Historical Notes attaching to this book.

With Historical Notes

Salomon Pavey - Prince of Players

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He slid his back down the trunk and squatted on his haunches. The sea! How often had he dreamed of that? The furthest he had ever been was Hampstead Heath and that was nothing; just scraggy animals and endless cowpats. But to hear the ocean roar and watch the waves break on the sand like the great Alexander had done; there was good food for dreams. Perhaps he should have been taken for a cabin boy instead; but then he'd felt sick enough in the barge on the Thames, so what price a galley on the ocean? Perhaps not.

That blessed barge. So damnably uncomfortable and wet. The chill still clung to him and sat heavy and depressing on his chest. It was so strange. Sometimes he could work for hours and never notice it. Hunnis could drive them all day and he could stand the pace. But when his fits came on, the chill inside seemed to cramp his lungs and suck back his breath. The wretched tickle in his throat just wouldn't go away; and the giddiness and feeling sick at times. It was tedious. But it wouldn't last for long. A couple of days and he would feel better again. That's the way it was. He hawked and spat another blot of phlegm on to the ground, then gasped.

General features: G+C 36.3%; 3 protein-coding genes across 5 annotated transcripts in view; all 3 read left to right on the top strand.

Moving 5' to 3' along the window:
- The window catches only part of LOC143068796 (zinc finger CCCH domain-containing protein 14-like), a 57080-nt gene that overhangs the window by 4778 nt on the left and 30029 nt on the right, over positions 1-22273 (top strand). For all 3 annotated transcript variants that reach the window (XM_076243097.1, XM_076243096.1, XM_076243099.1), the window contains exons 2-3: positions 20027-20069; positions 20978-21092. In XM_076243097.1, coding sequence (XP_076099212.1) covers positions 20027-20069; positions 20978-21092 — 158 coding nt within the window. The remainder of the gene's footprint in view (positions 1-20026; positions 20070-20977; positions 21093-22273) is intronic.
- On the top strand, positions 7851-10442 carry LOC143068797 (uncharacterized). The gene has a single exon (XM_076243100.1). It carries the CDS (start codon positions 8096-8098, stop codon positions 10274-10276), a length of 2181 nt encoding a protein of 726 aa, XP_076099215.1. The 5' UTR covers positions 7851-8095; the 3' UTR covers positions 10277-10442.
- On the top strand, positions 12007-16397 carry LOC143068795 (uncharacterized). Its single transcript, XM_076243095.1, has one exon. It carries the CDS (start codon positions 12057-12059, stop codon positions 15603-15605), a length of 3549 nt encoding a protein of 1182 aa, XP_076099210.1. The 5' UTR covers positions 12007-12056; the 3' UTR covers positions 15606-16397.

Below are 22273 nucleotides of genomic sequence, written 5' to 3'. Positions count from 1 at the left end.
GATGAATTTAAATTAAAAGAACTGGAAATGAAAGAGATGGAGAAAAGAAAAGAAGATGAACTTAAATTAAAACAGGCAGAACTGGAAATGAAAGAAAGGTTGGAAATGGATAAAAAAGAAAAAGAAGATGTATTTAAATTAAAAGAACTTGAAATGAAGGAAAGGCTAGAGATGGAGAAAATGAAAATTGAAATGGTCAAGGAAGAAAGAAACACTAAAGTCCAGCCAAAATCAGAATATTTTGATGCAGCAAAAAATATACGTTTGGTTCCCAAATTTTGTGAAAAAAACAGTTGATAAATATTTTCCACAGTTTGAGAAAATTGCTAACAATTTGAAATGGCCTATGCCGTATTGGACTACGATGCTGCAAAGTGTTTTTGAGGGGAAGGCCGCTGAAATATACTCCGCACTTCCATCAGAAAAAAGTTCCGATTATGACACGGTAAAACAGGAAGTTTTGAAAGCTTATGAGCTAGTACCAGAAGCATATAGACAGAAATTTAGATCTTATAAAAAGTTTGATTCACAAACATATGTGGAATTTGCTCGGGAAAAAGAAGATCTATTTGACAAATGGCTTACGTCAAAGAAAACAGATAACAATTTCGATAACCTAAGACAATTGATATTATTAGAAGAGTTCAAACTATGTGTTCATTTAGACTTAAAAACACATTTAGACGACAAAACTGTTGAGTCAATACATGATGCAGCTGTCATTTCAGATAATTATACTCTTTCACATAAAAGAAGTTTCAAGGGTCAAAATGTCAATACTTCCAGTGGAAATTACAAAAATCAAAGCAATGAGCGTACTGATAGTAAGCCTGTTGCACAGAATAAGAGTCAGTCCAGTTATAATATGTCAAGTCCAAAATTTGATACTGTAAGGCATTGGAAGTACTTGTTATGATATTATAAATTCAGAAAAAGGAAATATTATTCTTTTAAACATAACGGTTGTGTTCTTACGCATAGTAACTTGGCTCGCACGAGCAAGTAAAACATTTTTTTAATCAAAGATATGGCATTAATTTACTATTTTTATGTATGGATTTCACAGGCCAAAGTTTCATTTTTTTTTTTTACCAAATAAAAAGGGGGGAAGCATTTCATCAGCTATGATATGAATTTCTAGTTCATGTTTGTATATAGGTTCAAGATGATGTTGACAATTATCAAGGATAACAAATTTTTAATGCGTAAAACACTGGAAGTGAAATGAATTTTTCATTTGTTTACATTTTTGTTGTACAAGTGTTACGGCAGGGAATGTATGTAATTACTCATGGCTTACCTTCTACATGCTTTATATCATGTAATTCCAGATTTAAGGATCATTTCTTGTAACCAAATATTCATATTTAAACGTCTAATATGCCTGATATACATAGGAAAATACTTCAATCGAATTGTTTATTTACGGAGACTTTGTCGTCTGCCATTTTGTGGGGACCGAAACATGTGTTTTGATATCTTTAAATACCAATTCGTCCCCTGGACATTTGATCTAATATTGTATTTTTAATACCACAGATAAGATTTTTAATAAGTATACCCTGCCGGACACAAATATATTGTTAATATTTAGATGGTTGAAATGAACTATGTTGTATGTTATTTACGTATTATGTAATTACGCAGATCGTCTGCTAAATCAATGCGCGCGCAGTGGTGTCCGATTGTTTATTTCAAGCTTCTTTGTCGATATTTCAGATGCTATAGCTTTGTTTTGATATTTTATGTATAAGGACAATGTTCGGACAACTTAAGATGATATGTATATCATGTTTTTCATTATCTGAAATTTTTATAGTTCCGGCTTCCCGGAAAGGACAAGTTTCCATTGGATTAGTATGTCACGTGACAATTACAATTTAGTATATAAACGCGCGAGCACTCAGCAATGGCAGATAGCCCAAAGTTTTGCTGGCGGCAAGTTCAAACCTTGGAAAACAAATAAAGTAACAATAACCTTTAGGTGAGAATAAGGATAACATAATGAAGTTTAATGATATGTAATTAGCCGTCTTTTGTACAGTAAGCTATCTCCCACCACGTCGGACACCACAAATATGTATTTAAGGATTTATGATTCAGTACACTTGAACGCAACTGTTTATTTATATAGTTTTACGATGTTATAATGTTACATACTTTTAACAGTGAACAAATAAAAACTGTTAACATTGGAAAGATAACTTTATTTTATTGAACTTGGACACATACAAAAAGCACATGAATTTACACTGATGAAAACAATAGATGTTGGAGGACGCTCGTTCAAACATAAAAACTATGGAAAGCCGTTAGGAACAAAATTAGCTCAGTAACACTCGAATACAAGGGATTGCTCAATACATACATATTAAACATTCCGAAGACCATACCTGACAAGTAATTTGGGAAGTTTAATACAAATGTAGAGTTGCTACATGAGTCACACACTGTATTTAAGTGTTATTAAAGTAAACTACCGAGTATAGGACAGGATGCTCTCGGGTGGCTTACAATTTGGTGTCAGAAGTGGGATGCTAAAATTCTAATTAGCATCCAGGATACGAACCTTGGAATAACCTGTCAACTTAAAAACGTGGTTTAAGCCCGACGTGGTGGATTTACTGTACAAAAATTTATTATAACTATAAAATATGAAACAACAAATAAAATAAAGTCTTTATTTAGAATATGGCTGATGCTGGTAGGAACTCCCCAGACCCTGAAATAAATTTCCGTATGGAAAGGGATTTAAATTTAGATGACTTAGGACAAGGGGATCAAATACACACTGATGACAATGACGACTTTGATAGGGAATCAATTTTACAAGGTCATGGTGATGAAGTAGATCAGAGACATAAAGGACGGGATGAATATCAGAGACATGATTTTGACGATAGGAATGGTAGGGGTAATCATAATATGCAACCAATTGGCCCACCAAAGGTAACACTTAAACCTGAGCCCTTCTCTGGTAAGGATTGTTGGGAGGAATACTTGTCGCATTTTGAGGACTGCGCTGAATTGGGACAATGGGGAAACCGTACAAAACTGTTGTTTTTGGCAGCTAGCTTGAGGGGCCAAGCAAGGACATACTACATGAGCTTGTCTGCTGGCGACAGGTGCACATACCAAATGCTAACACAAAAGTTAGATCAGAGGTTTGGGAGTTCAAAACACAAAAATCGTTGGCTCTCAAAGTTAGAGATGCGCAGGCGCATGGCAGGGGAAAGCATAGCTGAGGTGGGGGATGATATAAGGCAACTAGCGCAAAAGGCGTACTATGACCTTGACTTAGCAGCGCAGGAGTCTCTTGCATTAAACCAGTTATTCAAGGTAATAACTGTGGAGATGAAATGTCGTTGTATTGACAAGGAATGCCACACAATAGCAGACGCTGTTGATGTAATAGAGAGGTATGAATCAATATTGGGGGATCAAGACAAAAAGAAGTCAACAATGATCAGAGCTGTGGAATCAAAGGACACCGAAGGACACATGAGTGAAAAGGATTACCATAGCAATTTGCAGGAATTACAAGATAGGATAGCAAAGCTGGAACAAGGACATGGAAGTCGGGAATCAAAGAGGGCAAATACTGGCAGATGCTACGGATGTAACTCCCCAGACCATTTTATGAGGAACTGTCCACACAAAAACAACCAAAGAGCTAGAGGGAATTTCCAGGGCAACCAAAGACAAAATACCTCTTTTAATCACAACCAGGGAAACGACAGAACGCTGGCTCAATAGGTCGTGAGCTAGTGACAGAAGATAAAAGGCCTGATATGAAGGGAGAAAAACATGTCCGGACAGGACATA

"Sweet Jesu," he whispered. "It's all bloody!"


London. Elizabeth Tudor is on the throne of a prosperous, yet religiously insecure, England. At the same time, a popular demand for plays, for music and for spectacular entertainments has spread throughout her realm. Nowhere is this more so than at the Royal Court itself. Thus, the world of the Private Theatre is born. Groups, such as the "Pigeons" of St. Paul's Singing School and the Children of The Chapel Royal, have become the favourites of an ageing "Queen Bess". Here, inside the walls of the city, their entertainments can take place in dry, comfortable, candle-lit surroundings. As a result, the children are beginning to ruffle the feathers of the adult companies, the so-called "common players". They, on the other hand, are permitted to operate only outside the city walls, during daylight hours and in all weathers! In fact, it was no less a common player than William Shakespeare himself who wrote of the children, "... there is, sir, an eyrie of children, little eyases, that cry out on the top of question and are most tyrannically clapped for't..."  (Hamlet: II.ii.337ff).

This novel tells the story of many of these children. Notably, it traces the fortunes and the fate of one of them, Salomon Pavey, who becomes an outstanding young actor at The Chapel Royal - ironically, with a flair for playing the characters of old men. Unwittingly, however, he also becomes enmeshed in the politics of the Court and by the intrigues of his choirmasters - with tragic results; a victim, not only of his enemies, but also of his own success.

Salomon was a real person, as were many of the characters in this story. Set during the last years of the reign of Queen Elizabeth 1st, the Chapel Children are nearing the end of a remarkable twenty-five years in their history.

But it all starts with an ordinary child who is late for school one fate-filled day; Salomon Pavey...

Inspired by "The Ballad of Salomon Pavey" by Jeremy James Taylor & David Drew-Smythe.

Originally published by Oxford University Press Music Department and currently by Josef Weinberger Ltd. in London.